For its CIS, Labor is repurposing part of the Coalition’s National Energy Guarantee developed in 2017 by Josh Frydenberg, but knocked off by the Nationals, Murdoch and the ghost of Tony Abbott, which included a provision for the government (not customers) to pay retailers for meeting a future reliability obligation.

Some of the capacity/reliability providers in other countries are continuous generators – coal and nuclear – that generate baseload power, where customers pay for both the electricity and the reliability. Gas is used more often, though, because it can be turned on and off as needed.

In Australia, since politicians must pretend that every action they take will mean lower power bills, the Coalition isn’t saying that customers would be paying for the cost of a nuclear power station in the event that one actually got up through a capacity market/mechanism.

And maybe they won’t because Dutton will baulk at a capacity market and simply keep Labor’s Capacity Investment Scheme, with nuclear unexcluded.

Of course, if the government is paying for the reliability, as it will be under the CIS, and would have under the Coalition’s NEG, customers also pay through their taxes and/or less government spending on other things, but that’s okay.

Power imbalance

Here’s a glimpse of reality about the cost of nuclear: In 2012 France’s EDF agreed to build a 3200-megawatt nuclear power plant for the UK called Hinkley C on the Somerset coast, in return for a minimum power price of £92.50 per megawatt-hour increased with inflation for the first 35 years of the plant’s operation, with any payouts on this contract to be paid for by British electricity consumers.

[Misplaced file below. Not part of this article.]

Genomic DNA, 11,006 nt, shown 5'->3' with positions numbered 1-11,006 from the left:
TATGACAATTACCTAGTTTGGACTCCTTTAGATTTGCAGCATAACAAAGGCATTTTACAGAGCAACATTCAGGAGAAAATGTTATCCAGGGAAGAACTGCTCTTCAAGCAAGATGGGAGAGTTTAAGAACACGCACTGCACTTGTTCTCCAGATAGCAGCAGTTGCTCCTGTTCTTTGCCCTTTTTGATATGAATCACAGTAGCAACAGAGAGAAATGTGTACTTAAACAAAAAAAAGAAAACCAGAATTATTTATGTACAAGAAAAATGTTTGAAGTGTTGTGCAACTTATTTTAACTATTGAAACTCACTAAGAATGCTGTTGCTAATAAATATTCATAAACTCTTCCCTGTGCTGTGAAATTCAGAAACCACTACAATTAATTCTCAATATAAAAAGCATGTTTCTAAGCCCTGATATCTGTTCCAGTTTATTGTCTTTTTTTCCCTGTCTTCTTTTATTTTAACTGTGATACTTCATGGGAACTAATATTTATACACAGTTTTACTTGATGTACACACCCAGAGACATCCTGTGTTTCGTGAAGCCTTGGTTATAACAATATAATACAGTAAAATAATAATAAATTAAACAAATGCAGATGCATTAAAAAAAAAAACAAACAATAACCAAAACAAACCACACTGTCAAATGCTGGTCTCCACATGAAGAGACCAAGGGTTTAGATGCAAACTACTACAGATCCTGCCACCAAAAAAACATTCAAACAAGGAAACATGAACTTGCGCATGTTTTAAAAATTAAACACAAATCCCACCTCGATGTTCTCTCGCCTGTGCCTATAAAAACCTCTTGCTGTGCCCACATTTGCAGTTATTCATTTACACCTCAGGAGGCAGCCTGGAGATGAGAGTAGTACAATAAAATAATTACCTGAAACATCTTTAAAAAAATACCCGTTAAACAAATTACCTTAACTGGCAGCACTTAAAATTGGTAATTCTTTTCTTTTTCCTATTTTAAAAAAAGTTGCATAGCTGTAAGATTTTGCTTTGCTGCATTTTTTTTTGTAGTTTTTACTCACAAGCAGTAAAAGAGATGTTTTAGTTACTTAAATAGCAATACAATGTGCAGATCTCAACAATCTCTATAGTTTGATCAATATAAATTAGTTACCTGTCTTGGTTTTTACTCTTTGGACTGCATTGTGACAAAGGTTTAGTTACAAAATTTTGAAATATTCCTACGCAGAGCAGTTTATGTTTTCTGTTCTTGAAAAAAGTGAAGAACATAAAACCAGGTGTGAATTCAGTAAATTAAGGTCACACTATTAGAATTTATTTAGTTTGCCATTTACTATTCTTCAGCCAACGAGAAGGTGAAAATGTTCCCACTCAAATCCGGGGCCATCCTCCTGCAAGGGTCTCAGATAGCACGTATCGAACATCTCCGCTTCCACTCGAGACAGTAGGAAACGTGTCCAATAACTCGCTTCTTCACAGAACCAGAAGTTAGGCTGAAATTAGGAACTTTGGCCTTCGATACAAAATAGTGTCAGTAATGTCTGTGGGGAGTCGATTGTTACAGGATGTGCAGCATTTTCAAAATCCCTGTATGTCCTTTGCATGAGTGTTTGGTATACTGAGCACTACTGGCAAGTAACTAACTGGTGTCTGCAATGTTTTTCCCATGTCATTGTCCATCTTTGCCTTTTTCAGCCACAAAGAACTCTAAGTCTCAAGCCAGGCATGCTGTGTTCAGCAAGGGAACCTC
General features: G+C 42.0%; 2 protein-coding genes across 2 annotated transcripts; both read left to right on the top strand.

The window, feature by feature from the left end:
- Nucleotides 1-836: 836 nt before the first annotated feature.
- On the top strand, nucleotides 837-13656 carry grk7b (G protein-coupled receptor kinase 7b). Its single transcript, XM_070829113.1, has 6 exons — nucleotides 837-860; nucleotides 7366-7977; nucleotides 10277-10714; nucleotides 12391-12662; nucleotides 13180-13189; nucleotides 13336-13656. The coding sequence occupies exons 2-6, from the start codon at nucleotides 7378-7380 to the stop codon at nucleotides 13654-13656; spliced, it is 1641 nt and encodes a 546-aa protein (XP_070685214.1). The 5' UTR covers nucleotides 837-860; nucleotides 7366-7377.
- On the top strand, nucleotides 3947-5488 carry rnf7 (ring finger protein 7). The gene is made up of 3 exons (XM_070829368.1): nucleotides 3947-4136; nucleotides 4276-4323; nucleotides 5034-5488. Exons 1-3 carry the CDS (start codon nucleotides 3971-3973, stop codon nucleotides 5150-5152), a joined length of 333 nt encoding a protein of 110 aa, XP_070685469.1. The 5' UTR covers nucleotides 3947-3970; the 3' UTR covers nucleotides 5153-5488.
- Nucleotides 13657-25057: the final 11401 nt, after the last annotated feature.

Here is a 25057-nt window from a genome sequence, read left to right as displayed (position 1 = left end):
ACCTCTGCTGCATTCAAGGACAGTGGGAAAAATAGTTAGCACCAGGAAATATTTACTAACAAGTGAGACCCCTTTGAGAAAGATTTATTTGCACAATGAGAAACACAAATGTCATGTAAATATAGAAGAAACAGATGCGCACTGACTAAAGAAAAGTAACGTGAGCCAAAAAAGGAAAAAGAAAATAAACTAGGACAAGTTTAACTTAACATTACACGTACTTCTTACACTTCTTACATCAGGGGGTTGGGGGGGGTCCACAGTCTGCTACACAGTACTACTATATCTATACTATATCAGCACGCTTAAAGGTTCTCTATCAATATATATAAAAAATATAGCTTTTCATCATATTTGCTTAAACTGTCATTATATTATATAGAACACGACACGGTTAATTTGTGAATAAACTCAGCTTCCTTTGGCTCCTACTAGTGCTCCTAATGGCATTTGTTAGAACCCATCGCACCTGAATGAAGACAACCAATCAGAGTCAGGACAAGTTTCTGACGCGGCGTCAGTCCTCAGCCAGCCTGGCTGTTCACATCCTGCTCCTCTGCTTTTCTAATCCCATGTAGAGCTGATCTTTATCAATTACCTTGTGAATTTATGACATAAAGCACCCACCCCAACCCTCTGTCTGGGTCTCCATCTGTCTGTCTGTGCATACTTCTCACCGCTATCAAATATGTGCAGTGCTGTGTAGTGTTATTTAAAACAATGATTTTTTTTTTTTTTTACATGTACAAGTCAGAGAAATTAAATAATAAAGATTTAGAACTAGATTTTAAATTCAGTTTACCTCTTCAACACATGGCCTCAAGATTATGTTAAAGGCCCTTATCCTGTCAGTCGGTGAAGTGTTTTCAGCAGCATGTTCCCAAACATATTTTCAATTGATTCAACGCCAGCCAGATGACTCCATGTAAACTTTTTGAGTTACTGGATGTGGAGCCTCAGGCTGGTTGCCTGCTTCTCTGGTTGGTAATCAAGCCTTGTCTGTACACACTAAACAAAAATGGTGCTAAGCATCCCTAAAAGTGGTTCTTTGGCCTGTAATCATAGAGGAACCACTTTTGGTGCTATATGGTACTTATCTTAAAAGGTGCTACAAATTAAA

Inflated to 2023 dollars, that’s around £128, or $A248/MWh. By comparison, Australia’s wholesale price, on average, has fallen 40 per cent since mid-2022 to below $60/MWh.

The latest default market offer, released by the Australian Energy Regulator this week, will produce another drop in power bills of 6.4 per cent.

Lost decade

A small modular nuclear reactor would be cheaper to build than a big one, but it would produce a lot less power so whether the cost per megawatt hour would be cheaper is hard to know. Anyway, SMRs don’t exist.

But there is an argument that we’ll need nuclear at any cost for reliability in a net-zero world. That’s rubbish. Let’s see what Labor’s CIS throws up, and if necessary, use gas rather than nuclear – it’s much quicker and much, much cheaper.